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The mayor makes a TIF movie

A riveting film in which city officials sorta explain tax increment financing

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I got an e-mail from a reader telling me: you've got to see it to believe it, but the city made a movie about TIFs.

So I went online, and sure enough—there it is on YouTube for the whole world to see. They call it "What's a TIF?" Think of it as sort of a fantasy action flick, minus the action and heavy on close-ups of Mayor Rahm Emanuel appearing very solemn as he pledges to look out for the taxpayers.

Even as the tax increment financing program robs us blind.

I'll give them this: the movie is a step up from Mayor Daley's contribution to the genre of TIF primers. Speaking of fantasies, Daley's people gave us "The ABCs of TIF: Benefiting All of Chicago," a worksheet the city posted on its website and had its planners distribute at community meetings for the better part of the aughts. It included some outright whoppers. In contrast, "What's a TIF?" merely misleads by omitting key facts and explanations.

Like I said: progress.

The three-minute, 59-second video begins with scenes of ordinary Chicagoans—or perhaps actors playing ordinary Chicagoans—cheerfully admitting they're ignorant of what TIF stands for, much less how it works or what it does.

"There's no G, so it's not 'Thank Goodness It's Friday,'" one woman says.

Not a bad line, though I'm not sure what Mayor Emanuel hopes to accomplish by depicting Chicagoans as charming and clueless . . . unless it's his subterranean way of assuring Wall Street investors they don't need to worry about trouble with his infrastructure trust, which will privatize the funding and selection of government projects. In other words, maybe it's a message that says, "The mayor can slip any scam past this bunch of dimwits."

Eventually the TIF movie turns to a man on the street—a grizzled guy with glasses and a thick gray beard—who says the acronym stands for tax increment financing. He adds, "Nobody knows how they work."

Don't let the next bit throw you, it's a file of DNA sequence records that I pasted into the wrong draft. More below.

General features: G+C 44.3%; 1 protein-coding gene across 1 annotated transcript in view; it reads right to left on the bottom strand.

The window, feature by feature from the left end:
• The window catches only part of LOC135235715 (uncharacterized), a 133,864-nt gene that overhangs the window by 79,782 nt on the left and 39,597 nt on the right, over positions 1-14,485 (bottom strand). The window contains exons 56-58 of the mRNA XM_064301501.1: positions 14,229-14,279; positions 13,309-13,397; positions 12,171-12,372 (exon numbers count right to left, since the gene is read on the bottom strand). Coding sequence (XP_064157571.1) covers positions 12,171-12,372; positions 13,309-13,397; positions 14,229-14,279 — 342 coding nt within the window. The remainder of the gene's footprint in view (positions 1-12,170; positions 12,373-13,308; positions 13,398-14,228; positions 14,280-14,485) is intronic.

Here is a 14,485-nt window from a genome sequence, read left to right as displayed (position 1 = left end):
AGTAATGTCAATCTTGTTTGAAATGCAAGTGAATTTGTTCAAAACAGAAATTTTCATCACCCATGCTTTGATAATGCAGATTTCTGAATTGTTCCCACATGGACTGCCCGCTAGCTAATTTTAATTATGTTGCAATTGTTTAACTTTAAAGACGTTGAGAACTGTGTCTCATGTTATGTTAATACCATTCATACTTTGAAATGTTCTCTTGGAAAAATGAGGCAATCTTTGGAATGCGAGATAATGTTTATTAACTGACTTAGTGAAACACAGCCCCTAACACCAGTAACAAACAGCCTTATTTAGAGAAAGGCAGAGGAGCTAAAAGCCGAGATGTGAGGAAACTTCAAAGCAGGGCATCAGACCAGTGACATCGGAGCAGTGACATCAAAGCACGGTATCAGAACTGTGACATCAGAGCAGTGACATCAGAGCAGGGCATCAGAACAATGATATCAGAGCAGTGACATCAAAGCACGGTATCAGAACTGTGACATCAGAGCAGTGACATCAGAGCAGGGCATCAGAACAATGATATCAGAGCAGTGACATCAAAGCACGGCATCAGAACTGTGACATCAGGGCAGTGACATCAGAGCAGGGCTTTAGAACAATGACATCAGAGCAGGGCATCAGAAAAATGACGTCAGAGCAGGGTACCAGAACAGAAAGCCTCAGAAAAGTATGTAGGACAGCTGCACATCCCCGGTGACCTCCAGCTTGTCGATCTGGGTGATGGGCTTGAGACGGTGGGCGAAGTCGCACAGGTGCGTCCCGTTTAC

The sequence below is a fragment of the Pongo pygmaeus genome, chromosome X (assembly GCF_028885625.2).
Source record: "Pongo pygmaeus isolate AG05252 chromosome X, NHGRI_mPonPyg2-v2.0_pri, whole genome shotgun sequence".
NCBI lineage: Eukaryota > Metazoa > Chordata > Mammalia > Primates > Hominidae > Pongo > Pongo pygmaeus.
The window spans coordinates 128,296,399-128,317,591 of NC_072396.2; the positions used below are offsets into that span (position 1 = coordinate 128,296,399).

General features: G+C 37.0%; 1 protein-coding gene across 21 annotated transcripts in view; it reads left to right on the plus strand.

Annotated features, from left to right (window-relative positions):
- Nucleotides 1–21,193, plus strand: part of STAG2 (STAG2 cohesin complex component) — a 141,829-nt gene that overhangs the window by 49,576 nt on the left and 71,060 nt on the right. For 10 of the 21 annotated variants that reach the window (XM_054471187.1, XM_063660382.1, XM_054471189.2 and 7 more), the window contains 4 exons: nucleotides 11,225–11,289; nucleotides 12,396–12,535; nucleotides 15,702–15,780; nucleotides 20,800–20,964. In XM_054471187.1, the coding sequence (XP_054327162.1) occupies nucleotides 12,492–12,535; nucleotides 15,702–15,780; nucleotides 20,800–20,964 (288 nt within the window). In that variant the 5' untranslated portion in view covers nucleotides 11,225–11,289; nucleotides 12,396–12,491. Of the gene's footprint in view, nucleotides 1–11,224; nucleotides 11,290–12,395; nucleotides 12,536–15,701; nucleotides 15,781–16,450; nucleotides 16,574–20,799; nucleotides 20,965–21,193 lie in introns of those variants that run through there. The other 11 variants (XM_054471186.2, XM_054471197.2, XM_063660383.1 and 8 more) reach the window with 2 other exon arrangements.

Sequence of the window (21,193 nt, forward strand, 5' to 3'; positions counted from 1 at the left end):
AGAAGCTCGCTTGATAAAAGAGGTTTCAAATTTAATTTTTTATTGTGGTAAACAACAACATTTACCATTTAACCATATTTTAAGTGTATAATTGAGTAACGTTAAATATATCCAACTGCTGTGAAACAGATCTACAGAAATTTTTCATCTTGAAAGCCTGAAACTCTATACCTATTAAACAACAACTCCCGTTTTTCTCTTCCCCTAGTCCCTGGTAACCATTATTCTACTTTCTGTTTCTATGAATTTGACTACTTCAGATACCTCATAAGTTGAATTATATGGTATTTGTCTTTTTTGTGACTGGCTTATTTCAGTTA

At which point, Alexandra Holt—the mayor's budget chief—appears on camera to assure us that "it's actually really simple."

Simple? Really? Tell us, Alex—please!

Alexandra Holt tifs
  • Alexandra Holt

"They're property tax dollars."

Hey, she's onto something. But alas, it's all downhill from there.

"They're collected in a special zone," Holt continues.

Well, I'll give her a C for that explanation—though, keep in mind, I'm grading on a curve, which means she has the benefit of going against the Daley folks, whose explanations didn't get much right beyond identifying the first three letters of the alphabet.

Yes, TIF funds are property tax dollars—a fact Mayor Daley was always reluctant to concede. So kudos to Holt for readily conceding it.

Unfortunately, she manages to leave out the next crucial concession: the money's not just randomly, you know, "collected." Oh no—you, the taxpayers, pay it out of your pockets.

More to the point, the city takes it out of the property taxes you think you're paying to schools, parks, and libraries for things you're presumably willing to pay for because you think you need them—like, you know, schools, parks, and libraries.

In short, the most important thing that any Chicagoan needs to know about TIFs is the last thing Emanuel, Holt, or any other mayoral aide will tell you: it's a property tax hike, stupid.

I believe the lady who made the TGIF joke could understand that.

What's next in the TIF video? Well, Pam Grier takes off her blouse and gets into a fight with some lesbian bikers in a topless bar.